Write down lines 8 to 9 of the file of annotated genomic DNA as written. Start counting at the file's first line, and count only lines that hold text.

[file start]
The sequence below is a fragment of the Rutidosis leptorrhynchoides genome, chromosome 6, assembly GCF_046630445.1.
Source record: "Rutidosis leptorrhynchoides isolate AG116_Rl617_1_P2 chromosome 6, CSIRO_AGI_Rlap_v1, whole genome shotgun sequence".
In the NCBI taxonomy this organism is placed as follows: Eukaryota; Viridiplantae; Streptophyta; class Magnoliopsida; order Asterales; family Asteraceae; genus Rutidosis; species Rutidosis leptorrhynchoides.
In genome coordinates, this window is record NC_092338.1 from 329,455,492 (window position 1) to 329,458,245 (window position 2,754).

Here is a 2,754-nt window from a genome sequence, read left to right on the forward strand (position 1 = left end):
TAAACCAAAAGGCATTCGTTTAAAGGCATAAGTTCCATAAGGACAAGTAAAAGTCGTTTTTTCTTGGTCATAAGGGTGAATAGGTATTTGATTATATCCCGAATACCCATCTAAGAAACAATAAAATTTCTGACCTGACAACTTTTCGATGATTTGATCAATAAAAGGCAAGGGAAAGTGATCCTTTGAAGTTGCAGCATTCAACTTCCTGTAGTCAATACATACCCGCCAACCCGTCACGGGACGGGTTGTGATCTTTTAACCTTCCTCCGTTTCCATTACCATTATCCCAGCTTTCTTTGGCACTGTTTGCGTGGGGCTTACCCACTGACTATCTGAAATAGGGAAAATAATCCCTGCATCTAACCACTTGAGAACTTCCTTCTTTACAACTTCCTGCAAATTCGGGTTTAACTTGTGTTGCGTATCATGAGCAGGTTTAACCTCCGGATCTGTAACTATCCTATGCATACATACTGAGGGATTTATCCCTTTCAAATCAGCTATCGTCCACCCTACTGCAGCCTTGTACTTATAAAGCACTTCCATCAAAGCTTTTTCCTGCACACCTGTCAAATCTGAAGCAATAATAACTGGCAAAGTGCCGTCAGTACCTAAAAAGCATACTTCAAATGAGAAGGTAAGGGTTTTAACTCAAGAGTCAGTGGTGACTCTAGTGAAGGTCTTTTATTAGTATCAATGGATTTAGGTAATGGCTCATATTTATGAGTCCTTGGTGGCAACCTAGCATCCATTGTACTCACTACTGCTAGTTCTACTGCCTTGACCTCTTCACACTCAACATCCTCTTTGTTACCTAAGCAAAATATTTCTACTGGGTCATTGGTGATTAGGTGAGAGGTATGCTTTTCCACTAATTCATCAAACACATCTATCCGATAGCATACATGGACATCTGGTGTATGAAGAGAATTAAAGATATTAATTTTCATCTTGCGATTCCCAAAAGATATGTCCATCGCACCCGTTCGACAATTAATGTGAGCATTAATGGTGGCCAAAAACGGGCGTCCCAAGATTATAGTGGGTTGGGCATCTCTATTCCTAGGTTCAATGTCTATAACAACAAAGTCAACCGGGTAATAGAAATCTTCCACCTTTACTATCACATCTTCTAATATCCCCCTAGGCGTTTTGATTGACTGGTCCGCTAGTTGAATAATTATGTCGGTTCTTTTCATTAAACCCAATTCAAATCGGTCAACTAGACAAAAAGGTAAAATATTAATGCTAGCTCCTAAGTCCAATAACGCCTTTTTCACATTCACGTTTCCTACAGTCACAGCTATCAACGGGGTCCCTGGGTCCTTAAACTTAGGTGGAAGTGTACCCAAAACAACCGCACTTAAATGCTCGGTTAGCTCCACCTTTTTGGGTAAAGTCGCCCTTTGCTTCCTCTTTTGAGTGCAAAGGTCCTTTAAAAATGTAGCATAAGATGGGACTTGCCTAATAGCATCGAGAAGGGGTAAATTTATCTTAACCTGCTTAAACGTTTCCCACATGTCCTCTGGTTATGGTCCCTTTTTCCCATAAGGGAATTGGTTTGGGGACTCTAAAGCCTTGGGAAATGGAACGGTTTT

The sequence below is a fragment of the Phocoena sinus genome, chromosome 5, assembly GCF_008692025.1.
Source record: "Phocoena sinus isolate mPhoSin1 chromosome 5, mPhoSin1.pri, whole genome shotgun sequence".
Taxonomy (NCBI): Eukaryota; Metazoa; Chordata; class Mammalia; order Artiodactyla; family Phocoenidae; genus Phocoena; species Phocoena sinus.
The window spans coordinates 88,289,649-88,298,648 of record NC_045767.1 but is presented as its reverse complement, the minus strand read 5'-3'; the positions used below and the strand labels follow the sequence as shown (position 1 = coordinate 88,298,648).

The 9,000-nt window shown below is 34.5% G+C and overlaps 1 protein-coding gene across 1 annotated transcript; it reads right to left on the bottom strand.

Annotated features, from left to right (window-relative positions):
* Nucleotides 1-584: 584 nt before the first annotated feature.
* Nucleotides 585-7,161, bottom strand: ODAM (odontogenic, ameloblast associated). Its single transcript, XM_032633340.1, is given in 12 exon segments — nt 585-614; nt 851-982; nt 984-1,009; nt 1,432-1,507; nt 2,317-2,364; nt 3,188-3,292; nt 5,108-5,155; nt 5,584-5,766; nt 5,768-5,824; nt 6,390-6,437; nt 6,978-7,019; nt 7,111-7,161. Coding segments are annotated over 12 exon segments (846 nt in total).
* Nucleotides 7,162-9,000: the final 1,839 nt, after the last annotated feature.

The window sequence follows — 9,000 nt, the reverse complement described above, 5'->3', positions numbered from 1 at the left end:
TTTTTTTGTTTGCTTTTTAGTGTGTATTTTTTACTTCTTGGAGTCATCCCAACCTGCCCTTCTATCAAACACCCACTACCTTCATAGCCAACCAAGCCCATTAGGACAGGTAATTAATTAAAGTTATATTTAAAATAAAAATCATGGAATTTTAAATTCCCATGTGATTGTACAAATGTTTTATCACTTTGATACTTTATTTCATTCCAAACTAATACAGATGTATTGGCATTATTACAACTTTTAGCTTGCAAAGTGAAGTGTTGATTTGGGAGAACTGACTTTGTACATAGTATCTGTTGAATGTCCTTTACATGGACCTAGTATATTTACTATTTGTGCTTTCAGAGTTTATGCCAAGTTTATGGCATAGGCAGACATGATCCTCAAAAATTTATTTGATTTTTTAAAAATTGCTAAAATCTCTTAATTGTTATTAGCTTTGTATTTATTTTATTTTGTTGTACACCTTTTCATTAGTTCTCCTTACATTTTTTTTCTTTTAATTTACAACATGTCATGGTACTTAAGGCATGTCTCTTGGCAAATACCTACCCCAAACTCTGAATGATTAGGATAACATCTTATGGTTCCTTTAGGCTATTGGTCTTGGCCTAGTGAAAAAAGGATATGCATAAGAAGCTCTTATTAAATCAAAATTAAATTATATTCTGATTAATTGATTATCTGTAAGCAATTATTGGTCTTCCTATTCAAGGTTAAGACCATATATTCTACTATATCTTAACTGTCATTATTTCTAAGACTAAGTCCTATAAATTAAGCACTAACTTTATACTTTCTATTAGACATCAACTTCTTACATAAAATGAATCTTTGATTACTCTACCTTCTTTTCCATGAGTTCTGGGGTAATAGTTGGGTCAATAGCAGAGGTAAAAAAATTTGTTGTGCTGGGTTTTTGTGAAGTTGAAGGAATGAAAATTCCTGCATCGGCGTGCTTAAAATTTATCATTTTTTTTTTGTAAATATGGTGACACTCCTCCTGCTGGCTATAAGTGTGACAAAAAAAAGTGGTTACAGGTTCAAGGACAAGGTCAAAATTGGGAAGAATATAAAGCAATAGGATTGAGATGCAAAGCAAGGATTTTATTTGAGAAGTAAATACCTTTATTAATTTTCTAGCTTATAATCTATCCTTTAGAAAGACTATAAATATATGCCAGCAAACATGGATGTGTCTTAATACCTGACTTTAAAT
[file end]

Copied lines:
Source record: "Phocoena sinus isolate mPhoSin1 chromosome 5, mPhoSin1.pri, whole genome shotgun sequence".
Taxonomy (NCBI): Eukaryota; Metazoa; Chordata; class Mammalia; order Artiodactyla; family Phocoenidae; genus Phocoena; species Phocoena sinus.